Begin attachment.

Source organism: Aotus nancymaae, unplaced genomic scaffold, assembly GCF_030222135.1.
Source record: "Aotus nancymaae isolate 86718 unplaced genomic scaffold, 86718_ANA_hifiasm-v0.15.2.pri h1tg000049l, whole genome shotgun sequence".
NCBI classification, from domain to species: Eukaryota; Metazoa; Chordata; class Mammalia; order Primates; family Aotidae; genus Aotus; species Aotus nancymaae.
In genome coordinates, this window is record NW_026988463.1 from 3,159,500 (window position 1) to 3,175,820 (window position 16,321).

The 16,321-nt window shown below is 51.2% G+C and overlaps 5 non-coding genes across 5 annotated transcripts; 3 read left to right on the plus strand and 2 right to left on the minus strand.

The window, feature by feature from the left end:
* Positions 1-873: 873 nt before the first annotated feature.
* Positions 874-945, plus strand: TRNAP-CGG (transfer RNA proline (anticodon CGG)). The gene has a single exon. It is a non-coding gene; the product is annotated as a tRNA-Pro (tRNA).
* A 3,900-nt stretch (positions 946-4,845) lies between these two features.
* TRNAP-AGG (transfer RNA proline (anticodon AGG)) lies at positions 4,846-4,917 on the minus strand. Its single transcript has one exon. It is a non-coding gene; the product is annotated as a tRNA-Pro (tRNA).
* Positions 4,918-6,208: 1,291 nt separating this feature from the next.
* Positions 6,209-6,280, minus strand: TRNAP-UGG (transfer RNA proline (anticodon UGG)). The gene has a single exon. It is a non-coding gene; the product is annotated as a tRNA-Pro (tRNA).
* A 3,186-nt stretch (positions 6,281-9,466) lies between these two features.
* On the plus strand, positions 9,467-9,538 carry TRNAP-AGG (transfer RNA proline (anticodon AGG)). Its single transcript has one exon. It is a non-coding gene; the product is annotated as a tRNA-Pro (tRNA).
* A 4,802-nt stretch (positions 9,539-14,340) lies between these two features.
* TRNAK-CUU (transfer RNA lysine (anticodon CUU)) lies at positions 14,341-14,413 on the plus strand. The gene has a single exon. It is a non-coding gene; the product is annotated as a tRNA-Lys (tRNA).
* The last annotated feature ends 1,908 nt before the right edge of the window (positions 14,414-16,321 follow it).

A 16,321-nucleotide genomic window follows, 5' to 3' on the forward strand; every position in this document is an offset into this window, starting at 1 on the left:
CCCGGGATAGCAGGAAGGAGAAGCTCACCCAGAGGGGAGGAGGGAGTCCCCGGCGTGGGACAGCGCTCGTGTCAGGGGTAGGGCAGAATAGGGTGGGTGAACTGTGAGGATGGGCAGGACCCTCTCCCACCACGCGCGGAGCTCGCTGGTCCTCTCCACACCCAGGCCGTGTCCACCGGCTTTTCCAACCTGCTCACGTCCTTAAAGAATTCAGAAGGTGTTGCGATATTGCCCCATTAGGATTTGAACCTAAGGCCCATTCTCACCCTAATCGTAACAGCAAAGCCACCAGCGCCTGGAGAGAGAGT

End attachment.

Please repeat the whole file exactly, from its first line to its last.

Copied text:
Source organism: Aotus nancymaae, unplaced genomic scaffold, assembly GCF_030222135.1.
Source record: "Aotus nancymaae isolate 86718 unplaced genomic scaffold, 86718_ANA_hifiasm-v0.15.2.pri h1tg000049l, whole genome shotgun sequence".
NCBI classification, from domain to species: Eukaryota; Metazoa; Chordata; class Mammalia; order Primates; family Aotidae; genus Aotus; species Aotus nancymaae.
In genome coordinates, this window is record NW_026988463.1 from 3,159,500 (window position 1) to 3,175,820 (window position 16,321).

The 16,321-nt window shown below is 51.2% G+C and overlaps 5 non-coding genes across 5 annotated transcripts; 3 read left to right on the plus strand and 2 right to left on the minus strand.

The window, feature by feature from the left end:
* Positions 1-873: 873 nt before the first annotated feature.
* Positions 874-945, plus strand: TRNAP-CGG (transfer RNA proline (anticodon CGG)). The gene has a single exon. It is a non-coding gene; the product is annotated as a tRNA-Pro (tRNA).
* A 3,900-nt stretch (positions 946-4,845) lies between these two features.
* TRNAP-AGG (transfer RNA proline (anticodon AGG)) lies at positions 4,846-4,917 on the minus strand. Its single transcript has one exon. It is a non-coding gene; the product is annotated as a tRNA-Pro (tRNA).
* Positions 4,918-6,208: 1,291 nt separating this feature from the next.
* Positions 6,209-6,280, minus strand: TRNAP-UGG (transfer RNA proline (anticodon UGG)). The gene has a single exon. It is a non-coding gene; the product is annotated as a tRNA-Pro (tRNA).
* A 3,186-nt stretch (positions 6,281-9,466) lies between these two features.
* On the plus strand, positions 9,467-9,538 carry TRNAP-AGG (transfer RNA proline (anticodon AGG)). Its single transcript has one exon. It is a non-coding gene; the product is annotated as a tRNA-Pro (tRNA).
* A 4,802-nt stretch (positions 9,539-14,340) lies between these two features.
* TRNAK-CUU (transfer RNA lysine (anticodon CUU)) lies at positions 14,341-14,413 on the plus strand. The gene has a single exon. It is a non-coding gene; the product is annotated as a tRNA-Lys (tRNA).
* The last annotated feature ends 1,908 nt before the right edge of the window (positions 14,414-16,321 follow it).

A 16,321-nucleotide genomic window follows, 5' to 3' on the forward strand; every position in this document is an offset into this window, starting at 1 on the left:
CCCGGGATAGCAGGAAGGAGAAGCTCACCCAGAGGGGAGGAGGGAGTCCCCGGCGTGGGACAGCGCTCGTGTCAGGGGTAGGGCAGAATAGGGTGGGTGAACTGTGAGGATGGGCAGGACCCTCTCCCACCACGCGCGGAGCTCGCTGGTCCTCTCCACACCCAGGCCGTGTCCACCGGCTTTTCCAACCTGCTCACGTCCTTAAAGAATTCAGAAGGTGTTGCGATATTGCCCCATTAGGATTTGAACCTAAGGCCCATTCTCACCCTAATCGTAACAGCAAAGCCACCAGCGCCTGGAGAGAGAGT